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Thanksgiving dinner turns into meals on wheels
Trays of sliced turkey, stuffing and warm vegetables sat untouched two hours into a Thanksgiving buffet offered to victims of superstorm Sandy or those in need of a warm meal.
One volunteer, Joanne Alcabes, stood outside the front door of the Sayville VFW Post 433, waiting for families to pull up in their cars, but found none.
“We did all we could this morning to prepare, but I don’t see anyone coming,” said Alcabes, secretary for the principal at Sayville High School. “At least we’re ready.”
Her husband, Mike Alcabes, a member of the VFW post on Lakeland Avenue, reserved the banquet hall for Thanksgiving Day to serve turkey dinners with all the trimmings to at least 150 people, but not a single person walked through the door.
“We reached out to anyone we could,” said Alcabes, 67, of Sayville. “We found that most people wanted to stay in their homes or couldn’t make it out, so we’re delivering.”
Twenty volunteers delivered more than 120 meals to senior complexes, shelters, churches and neighborhoods.
Doug Shaw, an English teacher at Sayville High School, was the first to deliver a meal to a woman who couldn’t get out of her house, but said she could use the warm dinner.
“Since a lot of resources have been used to help victims of Sandy, we definitely want to make sure even those who just need a warm meal are taken care of,” said Shaw, 45, of Sayville.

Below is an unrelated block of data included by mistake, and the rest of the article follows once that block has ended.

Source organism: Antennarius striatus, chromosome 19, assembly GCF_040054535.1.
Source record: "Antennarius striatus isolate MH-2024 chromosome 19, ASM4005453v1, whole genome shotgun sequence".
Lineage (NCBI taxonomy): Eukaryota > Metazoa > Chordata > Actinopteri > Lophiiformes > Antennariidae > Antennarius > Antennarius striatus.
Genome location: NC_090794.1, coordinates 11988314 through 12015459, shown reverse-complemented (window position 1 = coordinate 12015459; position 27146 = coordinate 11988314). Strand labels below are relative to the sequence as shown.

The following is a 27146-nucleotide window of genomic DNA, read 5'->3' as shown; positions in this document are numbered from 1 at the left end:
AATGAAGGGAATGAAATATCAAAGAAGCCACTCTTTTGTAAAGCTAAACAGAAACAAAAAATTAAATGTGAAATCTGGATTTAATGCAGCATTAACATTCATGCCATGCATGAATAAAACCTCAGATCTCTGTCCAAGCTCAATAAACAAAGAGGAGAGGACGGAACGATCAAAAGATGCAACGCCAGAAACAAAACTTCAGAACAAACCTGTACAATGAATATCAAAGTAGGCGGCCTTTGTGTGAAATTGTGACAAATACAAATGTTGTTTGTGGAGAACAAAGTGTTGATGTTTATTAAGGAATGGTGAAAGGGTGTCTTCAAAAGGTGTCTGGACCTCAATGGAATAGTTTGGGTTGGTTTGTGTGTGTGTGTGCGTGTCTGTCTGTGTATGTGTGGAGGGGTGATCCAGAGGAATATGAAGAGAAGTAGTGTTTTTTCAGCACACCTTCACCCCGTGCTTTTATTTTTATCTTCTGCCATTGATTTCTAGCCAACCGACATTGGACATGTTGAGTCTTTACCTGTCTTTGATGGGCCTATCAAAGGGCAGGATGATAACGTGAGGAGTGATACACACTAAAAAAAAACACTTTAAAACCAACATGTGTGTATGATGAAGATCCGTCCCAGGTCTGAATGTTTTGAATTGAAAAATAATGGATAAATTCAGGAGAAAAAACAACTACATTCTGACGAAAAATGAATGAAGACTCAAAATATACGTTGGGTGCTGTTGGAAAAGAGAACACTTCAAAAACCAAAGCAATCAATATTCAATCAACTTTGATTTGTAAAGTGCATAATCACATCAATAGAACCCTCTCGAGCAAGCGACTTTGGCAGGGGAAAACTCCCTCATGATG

Anne Campbell, who lives alone in a house on Sayville Boulevard, didn’t have any mode of transportation to get to the VFW post for the buffet so she welcomed the meal that was delivered to her.
“I was without power for six days and lost everything in my fridge,” Campbell said. “Then when the nor’easter hit, I lost even more food. I called around to see who could deliver and I’m so thankful for this meal and to have a heated home again.”
After his first delivery, Shaw was disappointed to come back to an empty hall, but glad that he could still help by driving to homes, providing warm meals to families on the holiday.
“The good thing is that even if people don’t show up, the food still has somewhere to go,” Shaw said. “It won’t go to waste.”
Betsy Quinlan, a social worker at Sayville High School, said the hot food that’s left will go to a church in Mastic Beach and the uncooked food will go to Sayville Project, a nonprofit community based service sponsored by the School of Social Welfare at Stony Brook University.
“Next year, we’re doing this differently,” said Quinlan, 60, of Patchogue. “It will be more like Thanksgiving on wheels.”